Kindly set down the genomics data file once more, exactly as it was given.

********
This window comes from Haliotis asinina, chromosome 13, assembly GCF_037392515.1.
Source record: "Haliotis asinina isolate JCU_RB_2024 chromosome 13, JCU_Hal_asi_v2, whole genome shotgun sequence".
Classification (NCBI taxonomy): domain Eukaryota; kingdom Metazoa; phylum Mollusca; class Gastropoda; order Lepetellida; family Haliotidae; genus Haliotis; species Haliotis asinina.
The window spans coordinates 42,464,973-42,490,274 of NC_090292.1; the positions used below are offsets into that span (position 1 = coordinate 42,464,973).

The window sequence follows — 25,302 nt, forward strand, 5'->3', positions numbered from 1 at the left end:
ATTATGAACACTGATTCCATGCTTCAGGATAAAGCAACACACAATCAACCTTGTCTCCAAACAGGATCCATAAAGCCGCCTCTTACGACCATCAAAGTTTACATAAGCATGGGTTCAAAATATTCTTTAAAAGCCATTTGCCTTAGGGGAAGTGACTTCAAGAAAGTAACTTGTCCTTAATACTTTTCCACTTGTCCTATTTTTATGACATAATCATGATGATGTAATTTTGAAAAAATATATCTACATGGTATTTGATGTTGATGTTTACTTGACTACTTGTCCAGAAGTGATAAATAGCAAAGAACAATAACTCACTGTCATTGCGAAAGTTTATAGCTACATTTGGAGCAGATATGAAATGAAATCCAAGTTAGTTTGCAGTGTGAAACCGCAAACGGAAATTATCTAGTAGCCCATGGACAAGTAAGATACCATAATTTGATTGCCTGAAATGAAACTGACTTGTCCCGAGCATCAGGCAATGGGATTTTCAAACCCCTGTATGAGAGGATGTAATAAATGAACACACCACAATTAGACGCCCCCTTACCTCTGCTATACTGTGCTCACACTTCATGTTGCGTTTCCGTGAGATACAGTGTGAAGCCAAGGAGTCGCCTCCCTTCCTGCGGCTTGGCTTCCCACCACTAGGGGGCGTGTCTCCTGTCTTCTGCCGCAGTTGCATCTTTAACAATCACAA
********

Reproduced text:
This window comes from Haliotis asinina, chromosome 13, assembly GCF_037392515.1.
Source record: "Haliotis asinina isolate JCU_RB_2024 chromosome 13, JCU_Hal_asi_v2, whole genome shotgun sequence".
Classification (NCBI taxonomy): domain Eukaryota; kingdom Metazoa; phylum Mollusca; class Gastropoda; order Lepetellida; family Haliotidae; genus Haliotis; species Haliotis asinina.
The window spans coordinates 42,464,973-42,490,274 of NC_090292.1; the positions used below are offsets into that span (position 1 = coordinate 42,464,973).

The window sequence follows — 25,302 nt, forward strand, 5'->3', positions numbered from 1 at the left end:
ATTATGAACACTGATTCCATGCTTCAGGATAAAGCAACACACAATCAACCTTGTCTCCAAACAGGATCCATAAAGCCGCCTCTTACGACCATCAAAGTTTACATAAGCATGGGTTCAAAATATTCTTTAAAAGCCATTTGCCTTAGGGGAAGTGACTTCAAGAAAGTAACTTGTCCTTAATACTTTTCCACTTGTCCTATTTTTATGACATAATCATGATGATGTAATTTTGAAAAAATATATCTACATGGTATTTGATGTTGATGTTTACTTGACTACTTGTCCAGAAGTGATAAATAGCAAAGAACAATAACTCACTGTCATTGCGAAAGTTTATAGCTACATTTGGAGCAGATATGAAATGAAATCCAAGTTAGTTTGCAGTGTGAAACCGCAAACGGAAATTATCTAGTAGCCCATGGACAAGTAAGATACCATAATTTGATTGCCTGAAATGAAACTGACTTGTCCCGAGCATCAGGCAATGGGATTTTCAAACCCCTGTATGAGAGGATGTAATAAATGAACACACCACAATTAGACGCCCCCTTACCTCTGCTATACTGTGCTCACACTTCATGTTGCGTTTCCGTGAGATACAGTGTGAAGCCAAGGAGTCGCCTCCCTTCCTGCGGCTTGGCTTCCCACCACTAGGGGGCGTGTCTCCTGTCTTCTGCCGCAGTTGCATCTTTAACAATCACAA